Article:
Good luck with the decisions you will have to make in the coming days Steve.

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......at least we don't have to suffer the financial hardships you Americans can have to go through if we have the bad luck to have a medical emergency.

 

Tell me about it; my surgery came to over $300,000.  Hope things work out for you Steve

 

In talking with my brother tonight (he's had a couple of expensive surgeries in the last two years) I brought up 'my' version/recollection of my surgery expense (a bit over $300,000) and was told by my wife that the bills surpassed 3/4 of a million, so I guess I was confabulating again.

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......at least we don't have to suffer the financial hardships you Americans can have to go through if we have the bad luck to have a medical emergency.

 

Tell me about it; my surgery came to over $300,000.  Hope things work out for you Steve

 

In talking with my brother tonight (he's had a couple of expensive surgeries in the last two years) I brought up 'my' version/recollection of my surgery expense (a bit over $300,000) and was told by my wife that the bills surpassed 3/4 of a million, so I guess I was confabulating again.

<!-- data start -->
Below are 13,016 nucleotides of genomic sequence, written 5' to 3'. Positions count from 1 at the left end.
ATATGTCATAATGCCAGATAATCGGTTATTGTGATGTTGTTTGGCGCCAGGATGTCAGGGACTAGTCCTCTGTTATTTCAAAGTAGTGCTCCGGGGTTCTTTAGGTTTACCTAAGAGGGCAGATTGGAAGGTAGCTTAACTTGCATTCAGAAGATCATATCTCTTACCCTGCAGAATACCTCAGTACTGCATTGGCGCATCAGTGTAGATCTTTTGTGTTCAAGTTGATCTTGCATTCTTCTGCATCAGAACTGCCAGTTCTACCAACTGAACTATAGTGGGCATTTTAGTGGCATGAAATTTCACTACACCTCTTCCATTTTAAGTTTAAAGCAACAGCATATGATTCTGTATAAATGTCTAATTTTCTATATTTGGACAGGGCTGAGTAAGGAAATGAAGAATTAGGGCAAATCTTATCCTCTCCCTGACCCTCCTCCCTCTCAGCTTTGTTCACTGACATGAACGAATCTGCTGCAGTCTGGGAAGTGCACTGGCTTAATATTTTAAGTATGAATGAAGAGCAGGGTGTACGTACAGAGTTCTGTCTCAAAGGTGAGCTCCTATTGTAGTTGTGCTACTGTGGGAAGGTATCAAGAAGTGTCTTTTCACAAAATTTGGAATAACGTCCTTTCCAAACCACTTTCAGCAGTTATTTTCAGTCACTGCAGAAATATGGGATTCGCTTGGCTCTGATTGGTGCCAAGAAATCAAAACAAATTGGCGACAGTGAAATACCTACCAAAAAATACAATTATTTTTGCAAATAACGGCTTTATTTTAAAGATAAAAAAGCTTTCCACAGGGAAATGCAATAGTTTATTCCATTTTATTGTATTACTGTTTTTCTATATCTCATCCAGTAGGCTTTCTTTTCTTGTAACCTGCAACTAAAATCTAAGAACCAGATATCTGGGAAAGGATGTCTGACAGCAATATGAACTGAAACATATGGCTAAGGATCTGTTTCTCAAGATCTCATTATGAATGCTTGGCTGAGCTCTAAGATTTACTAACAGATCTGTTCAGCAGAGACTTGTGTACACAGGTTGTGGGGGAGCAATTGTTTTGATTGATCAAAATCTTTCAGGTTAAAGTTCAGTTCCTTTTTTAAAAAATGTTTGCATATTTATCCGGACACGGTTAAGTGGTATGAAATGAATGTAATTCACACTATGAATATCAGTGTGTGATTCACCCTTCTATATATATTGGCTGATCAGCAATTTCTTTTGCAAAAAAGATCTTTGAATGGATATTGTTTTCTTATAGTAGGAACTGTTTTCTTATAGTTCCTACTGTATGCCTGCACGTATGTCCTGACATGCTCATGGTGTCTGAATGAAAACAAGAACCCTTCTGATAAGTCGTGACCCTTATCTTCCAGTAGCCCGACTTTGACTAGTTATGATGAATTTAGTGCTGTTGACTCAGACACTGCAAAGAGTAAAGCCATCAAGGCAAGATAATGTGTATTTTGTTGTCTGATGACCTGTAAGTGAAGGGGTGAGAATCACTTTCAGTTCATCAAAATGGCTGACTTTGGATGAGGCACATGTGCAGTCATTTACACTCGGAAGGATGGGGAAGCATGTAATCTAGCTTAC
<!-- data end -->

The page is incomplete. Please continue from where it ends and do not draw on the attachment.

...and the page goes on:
3/4 of a million dollars sounds more like it.  I don't know how you Americans can survive without universal healthcare.

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We suffer stoically. 

Shit, mister, I pulled my own tooth last year.  Wasn't so bad.

Guess we're rugged frontier types - I remember this one Pennsylvania Dutchie, a tree fell on him and he was trapped.  He got out a knife, made a tourniquet out of his belt, hacked his own leg off and dragged himself to a telephone.  Nothing tougher than an old Dutchie!

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I remember when that happened....here's the news story:

 

Cut or Die

 

By Pam Lambert

Trapped by a Fallen Tree, Donald Wyman Amputates His Own Leg to Save His Life

August 09, 1993

 

IN THE STILL OF THE EVENING THE ONLY sound was the lowing of the cows—and then came the screams. Outside his barn, dairy farmer John Huber Jr. saw a mud-spattered pickup. Behind the wheel was a man who appeared to be stark, raving mad. "I cut my leg off!," the man was bellowing. "I cut my leg off!" Cautiously approaching the Chevy $-10, Huber watched the frantic driver struggle to raise his left leg into the air. Huber gasped. The leg was a bloody mess—and below the knee it was gone. "Help me!," the man shouted. "I'm bleeding to death!"